By Gregg Cohen, Campus Bound Founder and President
At Campus Bound, we believe that finding a college that ‘fits’ each individual is extremely important. There are 3 core areas to determine if a college will position a student for a successful college journey and beyond. The first two – the academic program and non-academic factors such as size, geography and school culture, tend to get a great deal of attention and discussion. The third, the financial fit, often times does not receive the due diligence it deserves.
Frequently, when meeting with a new Campus Bound client I will ask the questions, “Is cost a factor in the decision of what college you will attend?” and “Have you determined how much you can pay”? The majority of the time I receive a response of “Not really”, “We have a rough idea” or “I feel really good about this week’s lottery numbers!”
There are many reasons that this critical component gets procrastinated and avoided until the last minute. Potentially too late to make a substantial difference:
- The financial commitment is downright scary
- Parents don’t want to disappoint their hard working children and limit their opportunities
- It’s overwhelming when you have to consider your own financial goals as well as the education of younger children
- The opportunities to reduce the cost – such as need-based and merit aid – are not transparent and complicated to determine where the opportunities exist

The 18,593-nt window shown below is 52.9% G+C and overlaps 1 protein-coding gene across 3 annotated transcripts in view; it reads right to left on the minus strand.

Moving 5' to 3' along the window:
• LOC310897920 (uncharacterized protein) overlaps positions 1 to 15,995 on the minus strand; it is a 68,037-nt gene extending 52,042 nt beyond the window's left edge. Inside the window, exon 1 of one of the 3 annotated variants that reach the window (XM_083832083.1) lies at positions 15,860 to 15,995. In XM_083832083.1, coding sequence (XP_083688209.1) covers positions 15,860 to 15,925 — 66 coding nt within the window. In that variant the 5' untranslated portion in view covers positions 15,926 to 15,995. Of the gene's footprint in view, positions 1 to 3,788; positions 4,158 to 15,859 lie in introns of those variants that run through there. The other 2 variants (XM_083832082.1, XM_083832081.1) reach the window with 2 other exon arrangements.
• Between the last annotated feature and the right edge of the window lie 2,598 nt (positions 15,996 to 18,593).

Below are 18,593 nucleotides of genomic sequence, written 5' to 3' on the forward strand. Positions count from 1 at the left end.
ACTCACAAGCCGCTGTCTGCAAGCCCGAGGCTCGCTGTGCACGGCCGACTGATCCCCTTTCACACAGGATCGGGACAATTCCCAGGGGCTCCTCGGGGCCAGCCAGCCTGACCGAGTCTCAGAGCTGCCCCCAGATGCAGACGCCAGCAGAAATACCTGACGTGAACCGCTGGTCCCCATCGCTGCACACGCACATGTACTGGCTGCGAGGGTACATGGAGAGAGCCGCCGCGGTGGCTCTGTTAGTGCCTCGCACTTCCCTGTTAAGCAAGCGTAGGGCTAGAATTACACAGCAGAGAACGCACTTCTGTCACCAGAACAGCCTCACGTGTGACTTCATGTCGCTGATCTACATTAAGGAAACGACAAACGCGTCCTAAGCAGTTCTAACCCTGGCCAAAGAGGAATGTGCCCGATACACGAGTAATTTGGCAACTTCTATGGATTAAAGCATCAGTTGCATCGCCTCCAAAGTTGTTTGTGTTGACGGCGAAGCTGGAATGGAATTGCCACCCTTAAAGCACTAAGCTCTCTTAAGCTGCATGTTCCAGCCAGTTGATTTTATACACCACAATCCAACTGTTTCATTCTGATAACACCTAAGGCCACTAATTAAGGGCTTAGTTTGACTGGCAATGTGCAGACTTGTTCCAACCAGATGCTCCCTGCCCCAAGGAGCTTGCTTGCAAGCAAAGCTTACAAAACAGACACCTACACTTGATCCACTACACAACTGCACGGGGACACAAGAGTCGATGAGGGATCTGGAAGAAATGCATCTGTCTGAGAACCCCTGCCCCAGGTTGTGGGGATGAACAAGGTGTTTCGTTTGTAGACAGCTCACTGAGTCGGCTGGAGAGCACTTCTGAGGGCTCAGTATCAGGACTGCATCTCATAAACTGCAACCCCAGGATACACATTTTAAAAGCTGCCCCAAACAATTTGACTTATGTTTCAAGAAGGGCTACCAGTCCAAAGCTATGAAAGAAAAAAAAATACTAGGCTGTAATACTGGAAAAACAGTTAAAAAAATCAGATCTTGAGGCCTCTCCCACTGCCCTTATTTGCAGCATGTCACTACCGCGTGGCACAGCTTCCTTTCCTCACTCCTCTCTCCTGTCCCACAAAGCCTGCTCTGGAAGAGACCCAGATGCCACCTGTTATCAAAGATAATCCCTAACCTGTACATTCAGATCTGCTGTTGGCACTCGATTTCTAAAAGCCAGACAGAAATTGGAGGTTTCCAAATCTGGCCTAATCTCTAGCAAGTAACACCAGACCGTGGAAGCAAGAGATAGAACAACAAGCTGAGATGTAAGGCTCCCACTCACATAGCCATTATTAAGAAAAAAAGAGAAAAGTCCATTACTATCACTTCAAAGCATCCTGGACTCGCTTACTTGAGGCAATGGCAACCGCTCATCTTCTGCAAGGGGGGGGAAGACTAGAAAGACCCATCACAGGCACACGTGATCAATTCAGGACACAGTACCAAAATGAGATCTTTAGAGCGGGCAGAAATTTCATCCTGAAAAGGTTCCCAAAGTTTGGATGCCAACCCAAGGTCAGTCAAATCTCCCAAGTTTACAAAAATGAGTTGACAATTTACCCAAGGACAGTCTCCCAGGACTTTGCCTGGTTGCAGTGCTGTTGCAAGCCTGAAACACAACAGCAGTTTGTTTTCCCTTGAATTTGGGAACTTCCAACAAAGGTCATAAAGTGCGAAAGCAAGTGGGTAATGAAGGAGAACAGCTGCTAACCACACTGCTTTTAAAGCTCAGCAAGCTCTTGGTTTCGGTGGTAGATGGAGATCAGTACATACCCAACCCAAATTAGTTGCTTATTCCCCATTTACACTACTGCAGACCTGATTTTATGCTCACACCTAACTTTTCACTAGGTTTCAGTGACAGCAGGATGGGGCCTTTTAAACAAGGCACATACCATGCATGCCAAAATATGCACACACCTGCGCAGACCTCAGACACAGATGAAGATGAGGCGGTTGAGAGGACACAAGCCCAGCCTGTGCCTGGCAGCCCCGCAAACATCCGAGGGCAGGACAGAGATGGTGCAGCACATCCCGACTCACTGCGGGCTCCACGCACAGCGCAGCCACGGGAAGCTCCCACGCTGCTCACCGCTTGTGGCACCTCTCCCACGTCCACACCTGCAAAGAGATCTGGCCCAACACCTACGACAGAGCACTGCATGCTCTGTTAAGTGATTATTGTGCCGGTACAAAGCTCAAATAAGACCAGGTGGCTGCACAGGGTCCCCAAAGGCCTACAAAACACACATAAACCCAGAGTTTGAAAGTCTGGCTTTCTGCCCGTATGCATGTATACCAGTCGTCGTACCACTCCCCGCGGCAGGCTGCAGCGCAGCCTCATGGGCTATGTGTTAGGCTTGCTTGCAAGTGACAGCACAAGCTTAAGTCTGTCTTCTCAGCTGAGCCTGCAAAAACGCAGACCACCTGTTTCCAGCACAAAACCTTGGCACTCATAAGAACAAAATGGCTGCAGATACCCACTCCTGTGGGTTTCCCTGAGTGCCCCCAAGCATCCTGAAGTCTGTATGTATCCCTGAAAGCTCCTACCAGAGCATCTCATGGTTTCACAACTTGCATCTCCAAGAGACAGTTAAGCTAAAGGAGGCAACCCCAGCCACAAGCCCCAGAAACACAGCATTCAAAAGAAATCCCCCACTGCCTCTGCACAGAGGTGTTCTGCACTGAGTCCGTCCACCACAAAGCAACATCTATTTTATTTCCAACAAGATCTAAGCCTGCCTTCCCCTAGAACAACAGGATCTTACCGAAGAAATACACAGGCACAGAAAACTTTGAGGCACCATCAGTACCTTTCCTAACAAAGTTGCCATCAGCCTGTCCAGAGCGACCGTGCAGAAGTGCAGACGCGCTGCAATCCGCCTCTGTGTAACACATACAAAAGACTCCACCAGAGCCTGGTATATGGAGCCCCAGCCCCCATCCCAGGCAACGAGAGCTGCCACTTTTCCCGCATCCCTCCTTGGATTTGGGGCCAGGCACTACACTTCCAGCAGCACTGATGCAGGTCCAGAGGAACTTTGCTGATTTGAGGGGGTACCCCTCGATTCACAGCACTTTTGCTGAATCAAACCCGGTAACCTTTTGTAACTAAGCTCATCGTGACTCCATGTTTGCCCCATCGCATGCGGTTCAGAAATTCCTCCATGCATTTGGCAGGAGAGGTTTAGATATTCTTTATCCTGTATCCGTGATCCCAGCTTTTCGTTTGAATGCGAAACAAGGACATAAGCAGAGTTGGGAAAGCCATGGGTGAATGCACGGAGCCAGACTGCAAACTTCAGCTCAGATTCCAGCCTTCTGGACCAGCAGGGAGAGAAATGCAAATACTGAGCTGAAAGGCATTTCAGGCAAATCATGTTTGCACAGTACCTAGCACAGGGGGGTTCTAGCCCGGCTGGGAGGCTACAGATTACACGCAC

- Evaluating the ways to pay including financing options are confusing
The college investment is an incredibly unique purchase. For starters, a seventeen-year old has a large say in it. Also, the purchase isn’t tangible like a house. And, there are many elements out of your control that determine the return on the investment. Finally, with financial aid and scholarships available, you don’t really know what the costs are until the very end of the admissions process.
As a result of these factors, it is important to take the time to understand your budget. Have a plan for how you will pay for college before the target college list is finalized. Taking the time up front can enable confidence that the final choices of colleges in the spring of the senior year will not result in overwhelming debt, impact retirement or have other long-term implications. The good news is that there are ways to reduce the cost significantly and so you don’t necessarily need to go by the college’s list price.
Over the last seventeen years, I have been passionate about helping people make strong college choices with the financial considerations in mind. You wouldn’t buy a house or a car without having a budget, and you wouldn’t look in neighborhoods or at dealerships that aren’t viable options…so why do it with college?
So what is the answer? Give us a call or email to set up a simple, FREE, no obligation discussion and we can help you to start assessing your budget, financial aid eligibility and for the rising seniors, and some initial projections on aid from target colleges.
There’s no reason to trap yourself or your student in a financial box; planning can help you to avoid it.